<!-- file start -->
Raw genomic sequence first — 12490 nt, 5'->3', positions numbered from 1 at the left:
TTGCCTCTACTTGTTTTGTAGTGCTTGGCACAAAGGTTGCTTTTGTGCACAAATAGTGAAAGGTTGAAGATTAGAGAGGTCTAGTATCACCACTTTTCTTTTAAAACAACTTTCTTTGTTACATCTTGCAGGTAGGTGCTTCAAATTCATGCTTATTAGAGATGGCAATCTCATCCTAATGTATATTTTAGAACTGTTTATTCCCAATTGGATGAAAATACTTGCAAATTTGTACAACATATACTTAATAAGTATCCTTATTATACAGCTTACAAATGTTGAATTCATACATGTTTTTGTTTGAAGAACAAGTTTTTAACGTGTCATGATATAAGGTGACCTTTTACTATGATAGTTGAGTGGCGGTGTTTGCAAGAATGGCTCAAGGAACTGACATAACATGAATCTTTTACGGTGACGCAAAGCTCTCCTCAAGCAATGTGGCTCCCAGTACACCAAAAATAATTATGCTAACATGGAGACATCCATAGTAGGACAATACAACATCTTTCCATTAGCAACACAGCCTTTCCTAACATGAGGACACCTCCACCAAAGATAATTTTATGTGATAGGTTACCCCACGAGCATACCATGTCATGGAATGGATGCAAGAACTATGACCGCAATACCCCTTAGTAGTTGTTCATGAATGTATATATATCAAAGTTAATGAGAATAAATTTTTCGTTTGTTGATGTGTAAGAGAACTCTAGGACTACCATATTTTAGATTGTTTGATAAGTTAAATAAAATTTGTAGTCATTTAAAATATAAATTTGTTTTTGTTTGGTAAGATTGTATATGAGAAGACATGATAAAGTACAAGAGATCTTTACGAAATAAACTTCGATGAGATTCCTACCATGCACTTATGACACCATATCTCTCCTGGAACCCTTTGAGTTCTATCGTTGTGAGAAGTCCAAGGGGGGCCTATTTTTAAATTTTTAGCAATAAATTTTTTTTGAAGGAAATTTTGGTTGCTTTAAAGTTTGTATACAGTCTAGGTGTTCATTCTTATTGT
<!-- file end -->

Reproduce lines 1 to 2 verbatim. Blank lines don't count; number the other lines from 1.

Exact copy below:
Raw genomic sequence first — 12490 nt, 5'->3', positions numbered from 1 at the left:
TTGCCTCTACTTGTTTTGTAGTGCTTGGCACAAAGGTTGCTTTTGTGCACAAATAGTGAAAGGTTGAAGATTAGAGAGGTCTAGTATCACCACTTTTCTTTTAAAACAACTTTCTTTGTTACATCTTGCAGGTAGGTGCTTCAAATTCATGCTTATTAGAGATGGCAATCTCATCCTAATGTATATTTTAGAACTGTTTATTCCCAATTGGATGAAAATACTTGCAAATTTGTACAACATATACTTAATAAGTATCCTTATTATACAGCTTACAAATGTTGAATTCATACATGTTTTTGTTTGAAGAACAAGTTTTTAACGTGTCATGATATAAGGTGACCTTTTACTATGATAGTTGAGTGGCGGTGTTTGCAAGAATGGCTCAAGGAACTGACATAACATGAATCTTTTACGGTGACGCAAAGCTCTCCTCAAGCAATGTGGCTCCCAGTACACCAAAAATAATTATGCTAACATGGAGACATCCATAGTAGGACAATACAACATCTTTCCATTAGCAACACAGCCTTTCCTAACATGAGGACACCTCCACCAAAGATAATTTTATGTGATAGGTTACCCCACGAGCATACCATGTCATGGAATGGATGCAAGAACTATGACCGCAATACCCCTTAGTAGTTGTTCATGAATGTATATATATCAAAGTTAATGAGAATAAATTTTTCGTTTGTTGATGTGTAAGAGAACTCTAGGACTACCATATTTTAGATTGTTTGATAAGTTAAATAAAATTTGTAGTCATTTAAAATATAAATTTGTTTTTGTTTGGTAAGATTGTATATGAGAAGACATGATAAAGTACAAGAGATCTTTACGAAATAAACTTCGATGAGATTCCTACCATGCACTTATGACACCATATCTCTCCTGGAACCCTTTGAGTTCTATCGTTGTGAGAAGTCCAAGGGGGGCCTATTTTTAAATTTTTAGCAATAAATTTTTTTTGAAGGAAATTTTGGTTGCTTTAAAGTTTGTATACAGTCTAGGTGTTCATTCTTATTGT